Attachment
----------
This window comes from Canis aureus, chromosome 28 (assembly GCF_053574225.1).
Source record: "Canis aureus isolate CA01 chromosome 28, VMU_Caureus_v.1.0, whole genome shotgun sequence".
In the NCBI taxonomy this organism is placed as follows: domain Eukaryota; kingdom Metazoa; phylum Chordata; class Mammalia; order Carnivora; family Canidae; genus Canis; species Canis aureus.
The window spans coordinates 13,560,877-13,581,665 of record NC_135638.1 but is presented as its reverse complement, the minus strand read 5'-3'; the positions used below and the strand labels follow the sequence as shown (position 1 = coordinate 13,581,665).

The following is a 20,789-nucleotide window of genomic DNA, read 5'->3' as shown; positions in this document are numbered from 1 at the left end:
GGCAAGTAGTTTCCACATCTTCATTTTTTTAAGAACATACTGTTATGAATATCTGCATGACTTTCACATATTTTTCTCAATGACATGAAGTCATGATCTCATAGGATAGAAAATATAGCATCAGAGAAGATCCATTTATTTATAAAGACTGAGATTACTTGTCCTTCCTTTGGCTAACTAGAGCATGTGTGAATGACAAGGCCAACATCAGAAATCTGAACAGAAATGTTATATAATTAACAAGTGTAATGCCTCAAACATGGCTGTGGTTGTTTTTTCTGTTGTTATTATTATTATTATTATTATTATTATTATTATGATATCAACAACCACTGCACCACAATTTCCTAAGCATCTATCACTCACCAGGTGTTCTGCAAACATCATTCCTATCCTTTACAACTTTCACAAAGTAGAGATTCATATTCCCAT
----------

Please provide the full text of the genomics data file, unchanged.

This window comes from Canis aureus, chromosome 28 (assembly GCF_053574225.1).
Source record: "Canis aureus isolate CA01 chromosome 28, VMU_Caureus_v.1.0, whole genome shotgun sequence".
In the NCBI taxonomy this organism is placed as follows: domain Eukaryota; kingdom Metazoa; phylum Chordata; class Mammalia; order Carnivora; family Canidae; genus Canis; species Canis aureus.
The window spans coordinates 13,560,877-13,581,665 of record NC_135638.1 but is presented as its reverse complement, the minus strand read 5'-3'; the positions used below and the strand labels follow the sequence as shown (position 1 = coordinate 13,581,665).

The following is a 20,789-nucleotide window of genomic DNA, read 5'->3' as shown; positions in this document are numbered from 1 at the left end:
GGCAAGTAGTTTCCACATCTTCATTTTTTTAAGAACATACTGTTATGAATATCTGCATGACTTTCACATATTTTTCTCAATGACATGAAGTCATGATCTCATAGGATAGAAAATATAGCATCAGAGAAGATCCATTTATTTATAAAGACTGAGATTACTTGTCCTTCCTTTGGCTAACTAGAGCATGTGTGAATGACAAGGCCAACATCAGAAATCTGAACAGAAATGTTATATAATTAACAAGTGTAATGCCTCAAACATGGCTGTGGTTGTTTTTTCTGTTGTTATTATTATTATTATTATTATTATTATTATTATGATATCAACAACCACTGCACCACAATTTCCTAAGCATCTATCACTCACCAGGTGTTCTGCAAACATCATTCCTATCCTTTACAACTTTCACAAAGTAGAGATTCATATTCCCAT